James Emery White is the founding and senior pastor of Mecklenburg Community Church in Charlotte, North Carolina; President of Serious Times, a ministry which explores the intersection of faith and culture and hosts Church and Culture.org.
It seems Lance Armstrong is getting ready to admit doping in an attempt at a comeback in competitive sports. Doing so would not only admit to having cheated, but acknowledge years of egregious and repeated lying. News of the anticipated admission comes the same week baseball writers refused to name any new players to the Hall of Fame. Famed players Barry Bonds, Sammy Sosa and Roger Clemens were among those eligible, but their career achievements have been tainted by alleged use of performance-enhancing drugs.
As Sharon Jayson of USA Today noted, dishonesty has been on something of a roll. “Cheating is nothing new,” she writes. “But the stream of famous faces and institutions that got caught up in it this year seems unprecedented.” She calls 2012 the “Year of the Cheater.” Need a reminder?
Beyond Lance Armstrong and the baseball snafu, there was David Petraeus, Goldman Sachs, Harvard, the Air Force Academy and Olympic athletes. “From sports doping to cooking the books, test-taking schemes and extramarital affairs, the list of very public cases goes on and on…Americans hardly seem shocked anymore.” And what is the effect of such widespread and publicized behavior?
As people are exposed to more dishonesty around them, says criminology consultant Tom Gabor, it “has a snowball effect. It legitimizes further dishonest behavior.” So the increase in high-profile cheaters is desensitizing all of us to cheating as a whole. If it seems “everyone” is doing it, then it becomes even more pervasive and socially acceptable. This would explain the annual high school survey by the Josephson Institute of Ethics which found that 51% of all high school students admitted cheating on an exam in the past year.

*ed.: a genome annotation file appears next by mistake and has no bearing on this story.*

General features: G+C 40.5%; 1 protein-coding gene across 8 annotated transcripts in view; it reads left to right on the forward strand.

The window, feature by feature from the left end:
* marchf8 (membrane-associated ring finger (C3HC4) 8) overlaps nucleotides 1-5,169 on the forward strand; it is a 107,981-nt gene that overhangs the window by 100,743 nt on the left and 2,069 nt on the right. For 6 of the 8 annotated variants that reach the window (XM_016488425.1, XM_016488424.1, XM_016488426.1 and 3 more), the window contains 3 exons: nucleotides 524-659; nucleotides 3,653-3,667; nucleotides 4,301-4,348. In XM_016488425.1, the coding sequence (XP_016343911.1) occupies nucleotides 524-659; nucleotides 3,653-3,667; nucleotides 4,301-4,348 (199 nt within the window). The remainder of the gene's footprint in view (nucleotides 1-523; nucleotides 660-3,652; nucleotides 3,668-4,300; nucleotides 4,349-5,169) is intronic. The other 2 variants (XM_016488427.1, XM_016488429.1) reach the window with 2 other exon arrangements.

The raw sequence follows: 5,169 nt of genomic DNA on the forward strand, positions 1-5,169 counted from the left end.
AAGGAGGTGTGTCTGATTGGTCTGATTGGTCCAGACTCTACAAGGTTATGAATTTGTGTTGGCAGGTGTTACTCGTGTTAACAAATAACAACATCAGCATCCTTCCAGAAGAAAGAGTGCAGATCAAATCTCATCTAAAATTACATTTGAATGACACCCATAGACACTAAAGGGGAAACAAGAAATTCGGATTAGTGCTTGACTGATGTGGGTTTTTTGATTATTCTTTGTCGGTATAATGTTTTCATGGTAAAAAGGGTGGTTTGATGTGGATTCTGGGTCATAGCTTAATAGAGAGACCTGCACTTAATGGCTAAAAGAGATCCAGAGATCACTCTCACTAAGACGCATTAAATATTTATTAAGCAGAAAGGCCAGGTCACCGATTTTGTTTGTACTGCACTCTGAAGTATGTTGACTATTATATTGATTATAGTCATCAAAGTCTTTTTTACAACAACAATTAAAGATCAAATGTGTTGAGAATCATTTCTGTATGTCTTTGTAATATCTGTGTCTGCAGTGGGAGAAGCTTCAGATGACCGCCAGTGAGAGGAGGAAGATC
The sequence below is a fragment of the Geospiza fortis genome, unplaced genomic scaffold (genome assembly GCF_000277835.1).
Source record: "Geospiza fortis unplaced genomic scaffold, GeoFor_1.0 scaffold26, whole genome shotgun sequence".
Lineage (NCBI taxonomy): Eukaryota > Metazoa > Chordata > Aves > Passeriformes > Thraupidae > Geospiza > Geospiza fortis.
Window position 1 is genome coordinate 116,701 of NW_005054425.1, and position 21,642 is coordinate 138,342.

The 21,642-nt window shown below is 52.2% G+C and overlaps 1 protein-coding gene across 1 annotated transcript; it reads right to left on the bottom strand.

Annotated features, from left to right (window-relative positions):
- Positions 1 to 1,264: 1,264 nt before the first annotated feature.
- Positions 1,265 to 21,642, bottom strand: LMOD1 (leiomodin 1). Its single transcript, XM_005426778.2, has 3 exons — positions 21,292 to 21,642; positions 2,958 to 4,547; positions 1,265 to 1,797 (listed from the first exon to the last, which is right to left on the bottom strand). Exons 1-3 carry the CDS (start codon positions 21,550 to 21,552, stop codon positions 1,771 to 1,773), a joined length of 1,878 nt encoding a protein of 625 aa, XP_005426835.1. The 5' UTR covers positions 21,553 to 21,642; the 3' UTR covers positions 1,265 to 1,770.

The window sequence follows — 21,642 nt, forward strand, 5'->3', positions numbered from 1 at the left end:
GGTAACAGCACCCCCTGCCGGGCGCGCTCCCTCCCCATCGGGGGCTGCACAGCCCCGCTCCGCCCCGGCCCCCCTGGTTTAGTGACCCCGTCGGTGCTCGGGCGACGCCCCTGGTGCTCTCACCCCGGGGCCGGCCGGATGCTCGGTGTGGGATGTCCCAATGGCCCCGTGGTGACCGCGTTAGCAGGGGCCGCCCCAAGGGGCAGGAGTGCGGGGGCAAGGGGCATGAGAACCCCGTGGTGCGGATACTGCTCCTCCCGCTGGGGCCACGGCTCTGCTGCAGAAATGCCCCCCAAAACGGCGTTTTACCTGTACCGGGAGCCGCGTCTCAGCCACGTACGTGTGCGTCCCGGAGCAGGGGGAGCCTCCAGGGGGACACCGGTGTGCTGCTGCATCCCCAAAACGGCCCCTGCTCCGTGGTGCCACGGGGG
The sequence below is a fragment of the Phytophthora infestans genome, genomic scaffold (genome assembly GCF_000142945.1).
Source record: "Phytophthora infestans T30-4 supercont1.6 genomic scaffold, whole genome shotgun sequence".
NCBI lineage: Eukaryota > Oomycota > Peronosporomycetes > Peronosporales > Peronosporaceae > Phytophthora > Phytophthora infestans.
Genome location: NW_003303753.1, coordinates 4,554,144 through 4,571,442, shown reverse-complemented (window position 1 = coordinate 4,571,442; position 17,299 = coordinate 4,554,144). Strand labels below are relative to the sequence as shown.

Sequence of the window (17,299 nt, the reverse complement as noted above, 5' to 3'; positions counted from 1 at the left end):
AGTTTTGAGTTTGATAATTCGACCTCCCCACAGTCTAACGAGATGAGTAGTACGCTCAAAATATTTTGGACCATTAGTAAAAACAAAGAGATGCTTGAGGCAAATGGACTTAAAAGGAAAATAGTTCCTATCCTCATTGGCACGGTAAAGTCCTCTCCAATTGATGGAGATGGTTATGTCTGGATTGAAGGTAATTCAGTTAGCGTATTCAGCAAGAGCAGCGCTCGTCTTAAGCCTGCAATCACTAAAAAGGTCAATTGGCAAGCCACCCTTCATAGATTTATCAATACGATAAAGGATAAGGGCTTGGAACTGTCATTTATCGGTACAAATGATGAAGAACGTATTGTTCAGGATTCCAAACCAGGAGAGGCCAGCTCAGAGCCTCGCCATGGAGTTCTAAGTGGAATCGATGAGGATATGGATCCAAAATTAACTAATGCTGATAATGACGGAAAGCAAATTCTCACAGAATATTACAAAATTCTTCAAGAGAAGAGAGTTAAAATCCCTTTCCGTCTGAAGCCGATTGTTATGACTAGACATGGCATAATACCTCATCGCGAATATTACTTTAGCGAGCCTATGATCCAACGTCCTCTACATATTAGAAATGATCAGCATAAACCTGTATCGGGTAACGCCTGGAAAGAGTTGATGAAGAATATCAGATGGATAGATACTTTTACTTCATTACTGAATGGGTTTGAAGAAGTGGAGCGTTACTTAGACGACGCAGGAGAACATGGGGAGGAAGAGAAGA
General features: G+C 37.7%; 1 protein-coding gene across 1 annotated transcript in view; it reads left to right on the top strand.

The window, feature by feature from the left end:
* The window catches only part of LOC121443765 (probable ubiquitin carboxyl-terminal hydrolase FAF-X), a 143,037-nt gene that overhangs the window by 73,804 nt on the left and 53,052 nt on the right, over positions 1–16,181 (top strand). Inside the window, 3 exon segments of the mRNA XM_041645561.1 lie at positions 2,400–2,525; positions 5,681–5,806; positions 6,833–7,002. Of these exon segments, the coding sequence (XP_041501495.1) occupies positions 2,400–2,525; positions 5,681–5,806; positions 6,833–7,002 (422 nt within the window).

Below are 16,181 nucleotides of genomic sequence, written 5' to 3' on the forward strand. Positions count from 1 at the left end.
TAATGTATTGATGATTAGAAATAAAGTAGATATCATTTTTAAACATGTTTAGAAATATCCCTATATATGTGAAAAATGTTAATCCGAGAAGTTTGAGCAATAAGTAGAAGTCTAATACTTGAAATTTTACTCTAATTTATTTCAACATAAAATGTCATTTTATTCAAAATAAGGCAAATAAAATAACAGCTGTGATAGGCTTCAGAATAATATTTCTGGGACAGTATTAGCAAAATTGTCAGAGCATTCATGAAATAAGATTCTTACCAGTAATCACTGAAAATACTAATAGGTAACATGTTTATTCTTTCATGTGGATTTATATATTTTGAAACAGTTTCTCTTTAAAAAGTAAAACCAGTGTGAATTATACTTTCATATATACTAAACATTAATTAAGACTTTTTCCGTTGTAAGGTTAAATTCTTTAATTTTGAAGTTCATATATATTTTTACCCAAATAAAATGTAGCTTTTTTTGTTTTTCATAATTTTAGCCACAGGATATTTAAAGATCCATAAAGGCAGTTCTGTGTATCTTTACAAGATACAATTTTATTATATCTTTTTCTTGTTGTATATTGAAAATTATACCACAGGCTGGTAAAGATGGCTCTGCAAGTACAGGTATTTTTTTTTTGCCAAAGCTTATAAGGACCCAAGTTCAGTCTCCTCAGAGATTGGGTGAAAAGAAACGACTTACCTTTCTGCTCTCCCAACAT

Technology seems to be helping us fall in the moral abyss. Donald McCabe, a professor of management at Rutgers University, says the Internet has created new opportunities to blur ethical bounds. “People have redefined what constitutes cheating in line with the technologies available now.” A study in the Journal of Business Ethics concurs, finding that the more online help college students were able to use for an assignment, the more likely they were to copy others’ work.
As I pointed out in Serious Times, the radical nature of this shift in culture should not be missed. It is not simply that people are less moral today than in previous years, though they arguably are. What has emerged in new and startling ways is the claim that things such as cheating are no longer wrong. To borrow from the prophet Jeremiah, we have become a people who do not even know how to blush (Jeremiah 6:15). We no longer even think we need to.
Today, “a man may be greedy and selfish; spiteful, cruel, jealous, and unjust; violent and brutal; grasping, unscrupulous, and a liar; stubborn and arrogant; stupid, morose, and dead to every noble instinct” to borrow from Dorothy L. Sayers, “- and still we are ready to say of him that he is not an immoral man.” And we certainly are not going to say it of ourselves. But why should we? What matters is what everyone else is doing. And everyone else is cheating.
First published on January 14, 2013 on Church and Culture. Reprint according to policy.